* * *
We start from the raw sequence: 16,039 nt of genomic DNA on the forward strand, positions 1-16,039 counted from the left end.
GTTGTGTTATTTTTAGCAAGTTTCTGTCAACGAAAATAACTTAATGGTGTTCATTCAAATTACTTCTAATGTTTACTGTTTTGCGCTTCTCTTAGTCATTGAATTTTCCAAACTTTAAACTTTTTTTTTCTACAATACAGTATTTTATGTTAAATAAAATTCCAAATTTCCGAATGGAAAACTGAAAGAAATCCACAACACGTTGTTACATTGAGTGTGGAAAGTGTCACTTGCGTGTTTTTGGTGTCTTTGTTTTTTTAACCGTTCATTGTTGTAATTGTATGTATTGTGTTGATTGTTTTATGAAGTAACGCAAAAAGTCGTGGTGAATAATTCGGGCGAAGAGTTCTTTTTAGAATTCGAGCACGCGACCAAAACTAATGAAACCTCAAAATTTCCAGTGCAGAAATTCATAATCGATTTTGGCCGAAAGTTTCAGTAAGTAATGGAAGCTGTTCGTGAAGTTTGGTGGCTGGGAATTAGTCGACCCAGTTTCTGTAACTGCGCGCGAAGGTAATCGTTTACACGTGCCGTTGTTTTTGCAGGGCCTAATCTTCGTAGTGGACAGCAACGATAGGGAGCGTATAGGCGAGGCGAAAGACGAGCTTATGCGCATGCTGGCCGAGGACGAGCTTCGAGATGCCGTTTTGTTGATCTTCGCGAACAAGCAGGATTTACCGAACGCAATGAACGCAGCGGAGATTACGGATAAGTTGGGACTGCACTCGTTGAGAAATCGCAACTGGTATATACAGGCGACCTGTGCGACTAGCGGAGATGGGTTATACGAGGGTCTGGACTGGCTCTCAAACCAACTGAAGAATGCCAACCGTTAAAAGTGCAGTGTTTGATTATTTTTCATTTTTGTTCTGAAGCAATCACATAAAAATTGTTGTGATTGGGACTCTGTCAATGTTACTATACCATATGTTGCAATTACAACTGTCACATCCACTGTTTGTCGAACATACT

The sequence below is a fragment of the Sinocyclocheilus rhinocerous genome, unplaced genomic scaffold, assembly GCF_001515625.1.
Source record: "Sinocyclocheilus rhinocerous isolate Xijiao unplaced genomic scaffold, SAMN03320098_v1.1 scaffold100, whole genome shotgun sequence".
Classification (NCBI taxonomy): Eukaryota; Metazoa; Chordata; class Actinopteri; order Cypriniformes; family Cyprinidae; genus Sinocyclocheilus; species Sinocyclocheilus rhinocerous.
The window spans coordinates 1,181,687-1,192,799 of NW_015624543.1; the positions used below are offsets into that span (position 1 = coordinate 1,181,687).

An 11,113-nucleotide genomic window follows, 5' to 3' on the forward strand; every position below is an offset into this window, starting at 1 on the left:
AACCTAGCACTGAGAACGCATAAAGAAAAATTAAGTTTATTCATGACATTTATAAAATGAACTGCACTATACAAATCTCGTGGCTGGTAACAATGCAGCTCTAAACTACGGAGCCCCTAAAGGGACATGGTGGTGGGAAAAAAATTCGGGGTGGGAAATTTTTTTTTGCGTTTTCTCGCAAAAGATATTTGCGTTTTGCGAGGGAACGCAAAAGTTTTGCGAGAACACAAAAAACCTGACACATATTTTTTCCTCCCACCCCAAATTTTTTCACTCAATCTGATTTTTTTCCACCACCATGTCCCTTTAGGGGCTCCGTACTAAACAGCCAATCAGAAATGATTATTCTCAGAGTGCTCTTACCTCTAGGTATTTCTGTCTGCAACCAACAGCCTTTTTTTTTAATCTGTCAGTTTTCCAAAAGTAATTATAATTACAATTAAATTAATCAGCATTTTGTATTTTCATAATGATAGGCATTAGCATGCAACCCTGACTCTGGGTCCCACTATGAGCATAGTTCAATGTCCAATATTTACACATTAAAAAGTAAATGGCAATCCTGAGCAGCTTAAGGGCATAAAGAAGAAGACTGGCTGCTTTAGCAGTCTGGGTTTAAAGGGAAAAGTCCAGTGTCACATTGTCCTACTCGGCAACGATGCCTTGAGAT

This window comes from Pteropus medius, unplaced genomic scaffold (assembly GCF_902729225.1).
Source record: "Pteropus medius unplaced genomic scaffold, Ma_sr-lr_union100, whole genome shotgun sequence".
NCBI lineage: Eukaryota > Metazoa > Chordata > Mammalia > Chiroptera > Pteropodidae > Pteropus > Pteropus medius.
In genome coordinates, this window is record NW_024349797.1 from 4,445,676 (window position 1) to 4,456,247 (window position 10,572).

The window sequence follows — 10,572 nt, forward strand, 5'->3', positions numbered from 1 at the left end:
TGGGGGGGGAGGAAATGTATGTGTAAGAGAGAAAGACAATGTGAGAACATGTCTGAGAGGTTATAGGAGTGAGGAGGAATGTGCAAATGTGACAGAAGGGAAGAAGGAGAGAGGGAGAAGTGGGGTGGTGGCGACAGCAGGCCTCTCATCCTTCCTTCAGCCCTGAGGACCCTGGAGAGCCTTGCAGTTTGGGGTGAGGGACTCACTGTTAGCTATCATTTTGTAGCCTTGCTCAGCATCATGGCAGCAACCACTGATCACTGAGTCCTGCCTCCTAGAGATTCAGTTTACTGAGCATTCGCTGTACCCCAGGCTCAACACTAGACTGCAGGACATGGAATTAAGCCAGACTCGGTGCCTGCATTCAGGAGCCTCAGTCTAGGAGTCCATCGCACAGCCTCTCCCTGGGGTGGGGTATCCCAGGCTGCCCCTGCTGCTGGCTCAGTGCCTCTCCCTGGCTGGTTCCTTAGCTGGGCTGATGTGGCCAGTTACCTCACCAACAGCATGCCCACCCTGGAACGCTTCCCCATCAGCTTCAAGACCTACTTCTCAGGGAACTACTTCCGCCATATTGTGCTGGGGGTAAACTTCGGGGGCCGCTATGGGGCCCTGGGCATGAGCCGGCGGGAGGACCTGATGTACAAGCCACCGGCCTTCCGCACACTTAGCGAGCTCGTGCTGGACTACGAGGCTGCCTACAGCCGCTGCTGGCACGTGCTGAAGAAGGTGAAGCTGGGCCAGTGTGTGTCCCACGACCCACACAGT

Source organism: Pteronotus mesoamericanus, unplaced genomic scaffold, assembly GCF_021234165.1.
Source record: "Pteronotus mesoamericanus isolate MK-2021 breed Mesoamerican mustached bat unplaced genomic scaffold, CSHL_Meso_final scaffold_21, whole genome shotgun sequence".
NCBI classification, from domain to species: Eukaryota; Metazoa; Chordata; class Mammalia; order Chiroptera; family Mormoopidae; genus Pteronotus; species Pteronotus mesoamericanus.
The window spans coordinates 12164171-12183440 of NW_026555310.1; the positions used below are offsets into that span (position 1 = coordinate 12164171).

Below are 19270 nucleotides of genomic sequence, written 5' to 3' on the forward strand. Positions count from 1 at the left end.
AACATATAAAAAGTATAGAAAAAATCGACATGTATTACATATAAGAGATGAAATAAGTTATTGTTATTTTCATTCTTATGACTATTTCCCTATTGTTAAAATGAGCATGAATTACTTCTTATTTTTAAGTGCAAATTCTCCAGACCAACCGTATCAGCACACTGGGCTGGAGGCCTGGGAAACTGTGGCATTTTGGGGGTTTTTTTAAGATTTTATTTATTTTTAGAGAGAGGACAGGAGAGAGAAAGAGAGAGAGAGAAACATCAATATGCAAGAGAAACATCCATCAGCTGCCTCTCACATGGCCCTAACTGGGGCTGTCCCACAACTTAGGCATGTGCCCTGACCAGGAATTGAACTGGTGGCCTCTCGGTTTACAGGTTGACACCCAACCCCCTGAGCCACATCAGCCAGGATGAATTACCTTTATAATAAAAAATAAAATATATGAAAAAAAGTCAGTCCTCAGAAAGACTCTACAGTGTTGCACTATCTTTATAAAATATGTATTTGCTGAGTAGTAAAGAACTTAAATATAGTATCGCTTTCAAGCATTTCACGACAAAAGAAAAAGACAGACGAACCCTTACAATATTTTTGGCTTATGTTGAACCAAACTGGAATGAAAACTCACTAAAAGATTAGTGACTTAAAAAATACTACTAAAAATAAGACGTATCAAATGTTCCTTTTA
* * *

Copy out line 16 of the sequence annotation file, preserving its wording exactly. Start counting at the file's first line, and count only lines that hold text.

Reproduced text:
Source record: "Pteronotus mesoamericanus isolate MK-2021 breed Mesoamerican mustached bat unplaced genomic scaffold, CSHL_Meso_final scaffold_21, whole genome shotgun sequence".